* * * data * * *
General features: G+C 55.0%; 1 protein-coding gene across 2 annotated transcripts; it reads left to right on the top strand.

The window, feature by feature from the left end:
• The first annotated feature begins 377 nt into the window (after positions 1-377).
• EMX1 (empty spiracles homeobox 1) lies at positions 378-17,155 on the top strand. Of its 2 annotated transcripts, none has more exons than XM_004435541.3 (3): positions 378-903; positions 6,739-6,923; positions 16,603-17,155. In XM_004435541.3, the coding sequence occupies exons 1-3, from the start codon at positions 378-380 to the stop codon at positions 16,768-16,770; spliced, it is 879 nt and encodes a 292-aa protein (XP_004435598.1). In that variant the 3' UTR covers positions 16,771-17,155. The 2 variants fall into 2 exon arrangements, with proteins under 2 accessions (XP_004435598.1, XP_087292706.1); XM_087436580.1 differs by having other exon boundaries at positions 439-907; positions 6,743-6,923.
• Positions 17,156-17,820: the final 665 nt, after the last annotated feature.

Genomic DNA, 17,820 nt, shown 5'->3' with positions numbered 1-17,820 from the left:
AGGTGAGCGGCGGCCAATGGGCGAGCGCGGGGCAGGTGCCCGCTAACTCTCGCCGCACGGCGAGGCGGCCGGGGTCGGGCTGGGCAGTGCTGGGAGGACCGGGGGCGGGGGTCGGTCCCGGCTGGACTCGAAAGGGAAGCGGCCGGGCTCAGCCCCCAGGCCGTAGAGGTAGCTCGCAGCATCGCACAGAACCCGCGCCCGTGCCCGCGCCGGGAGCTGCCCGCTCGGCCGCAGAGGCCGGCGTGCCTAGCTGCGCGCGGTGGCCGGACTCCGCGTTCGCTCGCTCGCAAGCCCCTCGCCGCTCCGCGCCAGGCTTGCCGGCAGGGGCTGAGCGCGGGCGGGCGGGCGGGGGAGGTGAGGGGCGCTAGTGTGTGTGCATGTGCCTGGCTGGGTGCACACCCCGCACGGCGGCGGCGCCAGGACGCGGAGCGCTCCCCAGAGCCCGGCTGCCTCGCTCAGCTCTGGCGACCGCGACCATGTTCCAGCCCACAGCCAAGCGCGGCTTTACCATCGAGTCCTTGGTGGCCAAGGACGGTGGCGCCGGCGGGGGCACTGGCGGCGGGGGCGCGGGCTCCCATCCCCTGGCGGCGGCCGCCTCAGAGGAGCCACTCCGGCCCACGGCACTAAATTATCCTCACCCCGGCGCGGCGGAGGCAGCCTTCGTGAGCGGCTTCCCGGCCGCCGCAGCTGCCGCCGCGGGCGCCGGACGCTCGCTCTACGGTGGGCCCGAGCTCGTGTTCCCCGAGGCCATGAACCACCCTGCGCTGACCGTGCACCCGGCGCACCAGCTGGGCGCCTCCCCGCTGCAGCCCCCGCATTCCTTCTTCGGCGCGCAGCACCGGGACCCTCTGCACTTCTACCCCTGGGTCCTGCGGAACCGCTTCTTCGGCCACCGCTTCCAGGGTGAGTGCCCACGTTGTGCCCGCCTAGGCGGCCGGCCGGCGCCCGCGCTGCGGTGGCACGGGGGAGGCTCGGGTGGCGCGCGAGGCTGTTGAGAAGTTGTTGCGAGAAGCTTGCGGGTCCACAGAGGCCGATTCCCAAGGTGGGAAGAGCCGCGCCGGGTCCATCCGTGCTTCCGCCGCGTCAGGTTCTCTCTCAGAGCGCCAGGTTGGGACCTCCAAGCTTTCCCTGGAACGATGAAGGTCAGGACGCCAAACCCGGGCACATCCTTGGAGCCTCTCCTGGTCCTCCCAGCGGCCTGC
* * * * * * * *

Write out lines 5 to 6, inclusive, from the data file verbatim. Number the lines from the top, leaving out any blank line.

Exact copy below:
• Positions 17,156-17,820: the final 665 nt, after the last annotated feature.

Genomic DNA, 17,820 nt, shown 5'->3' with positions numbered 1-17,820 from the left: